It’s time for another review!
This week, I’m reviewing Hit: 1957 #1, from Boom! Comics. Written by Bryce Carlson, with art by Vanessa Del Rey, and colors by Niko Guardia, this book was lettered by Ed Dukeshire, and edited by Eric Harburn.
Like I’ve been saying the past few weeks, my recommendations are based on Prince songs…because I love the man’s music. Adore is simply that—I adored this comic, and you should go buy it right now. Beautiful Strange means you can take it or leave it, and When Doves Cry means you shouldn’t buy the book. Pretty simple.
Let’s get to it!
Since this is the first issue, it does what most modern first issues do: it’s basically all setup. A child is missing, but I don’t see what bearing this has on the story. A sexy woman is found in San Clemente and then dragged to Las Vegas by some thugs, in order to meet a criminal bigwig. There are good cops doing bad things, because it’s the 50s and everyone does bad things. It’s easier. One cop shoots someone accidentally, and then internal investigations gets in on the action, and another cop is looking for the sexy woman who should have been in San Diego.
The story feels somewhat disjointed, but I’m thinking that’s what Carlson wanted. It isn’t a bad thing. There’s just enough going on to make you wonder how it’s all connected, and while there isn’t any fat here, I think the story could have been tightened up a little in order to give the reader more. More of a reason to come back. That’s the editor’s job, and we’ll talk about that more a little later.
Vanessa Del Rey. Very, very strong talent on this woman. I like it. A lot of times, female artists will draw things “softly”, especially the men. A lot of times, when female comic artists draw men, they look effeminate. Not Del Rey’s characters, though, and I’m very appreciative of that.
I do have to say, though, that while the first couple of pages are phenomenal, the rest of the book lacks detail in character faces. The only one who really has a face is the sexy woman, Bonnie. The rest of the cast have the suggestions of a face, but there really isn’t one. This leaves the reader stuck with characters who could be anyone facially, and are only able to tell the characters apart by mode of dress and hair color. Not good.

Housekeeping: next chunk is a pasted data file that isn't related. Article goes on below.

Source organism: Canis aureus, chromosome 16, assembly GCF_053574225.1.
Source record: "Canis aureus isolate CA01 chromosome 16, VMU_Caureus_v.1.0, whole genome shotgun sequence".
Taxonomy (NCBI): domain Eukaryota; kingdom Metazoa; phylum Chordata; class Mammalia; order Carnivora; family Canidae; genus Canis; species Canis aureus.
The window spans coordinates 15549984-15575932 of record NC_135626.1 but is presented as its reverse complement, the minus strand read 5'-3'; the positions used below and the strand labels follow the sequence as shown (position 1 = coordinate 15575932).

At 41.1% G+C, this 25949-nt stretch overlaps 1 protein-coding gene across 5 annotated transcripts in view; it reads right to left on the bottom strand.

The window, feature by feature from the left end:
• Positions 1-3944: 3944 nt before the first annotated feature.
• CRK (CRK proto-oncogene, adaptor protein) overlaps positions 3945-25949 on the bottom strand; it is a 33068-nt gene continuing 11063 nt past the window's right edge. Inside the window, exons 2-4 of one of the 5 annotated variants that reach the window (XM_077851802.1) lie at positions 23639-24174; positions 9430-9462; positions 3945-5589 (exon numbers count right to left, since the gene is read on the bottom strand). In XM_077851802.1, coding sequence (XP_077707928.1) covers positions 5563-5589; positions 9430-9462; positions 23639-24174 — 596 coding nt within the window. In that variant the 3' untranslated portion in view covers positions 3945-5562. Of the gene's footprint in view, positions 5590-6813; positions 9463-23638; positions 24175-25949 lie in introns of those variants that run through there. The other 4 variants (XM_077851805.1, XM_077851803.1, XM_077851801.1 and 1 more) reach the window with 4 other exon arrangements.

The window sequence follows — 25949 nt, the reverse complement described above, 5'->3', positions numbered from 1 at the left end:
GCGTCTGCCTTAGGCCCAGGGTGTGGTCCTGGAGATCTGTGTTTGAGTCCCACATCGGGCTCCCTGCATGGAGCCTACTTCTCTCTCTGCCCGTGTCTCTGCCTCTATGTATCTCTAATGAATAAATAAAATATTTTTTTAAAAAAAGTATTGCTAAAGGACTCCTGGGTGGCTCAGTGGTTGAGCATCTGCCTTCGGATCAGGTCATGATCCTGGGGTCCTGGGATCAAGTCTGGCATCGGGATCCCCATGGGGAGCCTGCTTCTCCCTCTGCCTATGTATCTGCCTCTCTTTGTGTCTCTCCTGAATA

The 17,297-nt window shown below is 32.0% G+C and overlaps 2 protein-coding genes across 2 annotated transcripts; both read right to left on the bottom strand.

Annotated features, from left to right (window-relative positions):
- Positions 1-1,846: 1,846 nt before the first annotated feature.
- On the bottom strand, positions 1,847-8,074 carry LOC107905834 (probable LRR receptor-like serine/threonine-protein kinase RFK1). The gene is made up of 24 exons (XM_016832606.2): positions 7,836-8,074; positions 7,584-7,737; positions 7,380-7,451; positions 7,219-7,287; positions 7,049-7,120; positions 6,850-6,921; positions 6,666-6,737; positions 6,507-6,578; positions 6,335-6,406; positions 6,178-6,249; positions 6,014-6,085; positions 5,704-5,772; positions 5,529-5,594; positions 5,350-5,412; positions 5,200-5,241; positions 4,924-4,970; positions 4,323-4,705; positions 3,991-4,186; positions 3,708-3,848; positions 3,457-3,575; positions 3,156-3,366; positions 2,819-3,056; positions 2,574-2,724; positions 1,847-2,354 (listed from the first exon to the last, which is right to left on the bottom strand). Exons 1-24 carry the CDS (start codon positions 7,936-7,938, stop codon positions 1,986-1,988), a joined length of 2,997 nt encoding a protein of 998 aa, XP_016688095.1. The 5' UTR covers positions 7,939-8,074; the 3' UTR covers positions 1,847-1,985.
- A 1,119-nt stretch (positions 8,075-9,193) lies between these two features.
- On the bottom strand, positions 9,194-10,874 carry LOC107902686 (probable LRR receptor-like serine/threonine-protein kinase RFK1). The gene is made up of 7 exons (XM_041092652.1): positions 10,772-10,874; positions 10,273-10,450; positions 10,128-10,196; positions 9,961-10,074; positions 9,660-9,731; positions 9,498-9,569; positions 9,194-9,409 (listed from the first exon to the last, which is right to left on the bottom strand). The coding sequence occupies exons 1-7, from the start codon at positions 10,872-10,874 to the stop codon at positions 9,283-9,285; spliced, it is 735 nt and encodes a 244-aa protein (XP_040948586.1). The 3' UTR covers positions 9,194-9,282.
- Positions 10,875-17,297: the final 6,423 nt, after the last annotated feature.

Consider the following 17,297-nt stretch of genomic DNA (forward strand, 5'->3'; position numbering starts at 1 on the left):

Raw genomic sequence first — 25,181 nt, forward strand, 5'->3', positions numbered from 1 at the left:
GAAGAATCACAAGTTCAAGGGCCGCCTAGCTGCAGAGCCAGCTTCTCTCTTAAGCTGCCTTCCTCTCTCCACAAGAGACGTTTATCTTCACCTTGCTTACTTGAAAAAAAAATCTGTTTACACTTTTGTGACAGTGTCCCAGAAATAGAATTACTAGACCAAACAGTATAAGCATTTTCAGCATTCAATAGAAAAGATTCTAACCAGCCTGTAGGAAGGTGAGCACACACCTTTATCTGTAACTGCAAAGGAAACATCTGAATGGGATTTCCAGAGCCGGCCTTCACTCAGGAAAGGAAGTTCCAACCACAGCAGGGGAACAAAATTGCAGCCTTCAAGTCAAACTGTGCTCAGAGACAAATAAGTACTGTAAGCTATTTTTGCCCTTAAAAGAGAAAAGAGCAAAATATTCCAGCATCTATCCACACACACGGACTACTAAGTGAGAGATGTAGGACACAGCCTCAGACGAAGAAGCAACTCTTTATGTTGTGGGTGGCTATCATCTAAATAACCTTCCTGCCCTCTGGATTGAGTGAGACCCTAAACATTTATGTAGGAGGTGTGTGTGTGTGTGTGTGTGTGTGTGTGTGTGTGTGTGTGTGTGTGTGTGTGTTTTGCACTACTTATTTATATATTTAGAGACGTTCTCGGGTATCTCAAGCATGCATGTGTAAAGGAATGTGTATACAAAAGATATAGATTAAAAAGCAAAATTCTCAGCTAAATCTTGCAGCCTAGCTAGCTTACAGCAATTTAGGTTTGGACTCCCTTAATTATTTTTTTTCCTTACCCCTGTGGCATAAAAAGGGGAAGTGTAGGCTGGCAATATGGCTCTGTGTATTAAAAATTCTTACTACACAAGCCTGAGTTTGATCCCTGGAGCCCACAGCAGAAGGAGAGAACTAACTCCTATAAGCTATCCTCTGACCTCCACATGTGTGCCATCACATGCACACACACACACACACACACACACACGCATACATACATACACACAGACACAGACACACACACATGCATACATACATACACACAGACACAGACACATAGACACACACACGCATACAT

The coloring is great. Moody, as it needs to be, and very complimentary of the art. This is a great thing—things are very sharp in the first few pages when Del Rey wants to show detail, and then it washes out to tonality and mood when the rest of the book gets scratchy and semi-indistinct. Very good use of color here. Kudos to Guardia.
The lettering of Ed Dukeshire needed a little more direction. I lay blame here three ways: on Dukeshire, on Del Ray, and on the editor, Eric Harburn. Some of the word balloons are placed badly, which means Vanessa didn’t take the dialogue into account as much as she should have when laying out the pages. There was one case where the words in a balloon were at a totally different font size than the balloons around it, and it was extremely noticeable. There was a lot of text, though, and the captions had a distinctive shape to them. Dukeshire knows his stuff, he just could have used some help from Del Rey and Harburn.
Speaking of Eric Harburn…honestly, I think he could have done a better job editing this book. Carlson needs some direction both in the story and the dialogue. There were a lot of places where the dialogue would have been better with a few commas (what I call a “comma-fail”), and he could have helped Carlson tell the story a little better overall. Connect the dots a bit more. He also could have helped Dukeshire with the placement of some of the balloons and captions, and the balloon with the different font size should not have been missed. That’s what he’s there for. That’s his job. It wasn’t done to the best of his ability—or if it was, then he should be an associate editor, and have another editor over him to catch this stuff.
While this book was well done, there’s just too many problems overall for me to give it a very high score. It’s really at a crossroads, but I don’t like to do half-measures, which is why I only have three basic grades. This one’s score could be higher, but it definitely shouldn’t be lower.
Final verdict: Beautiful Strange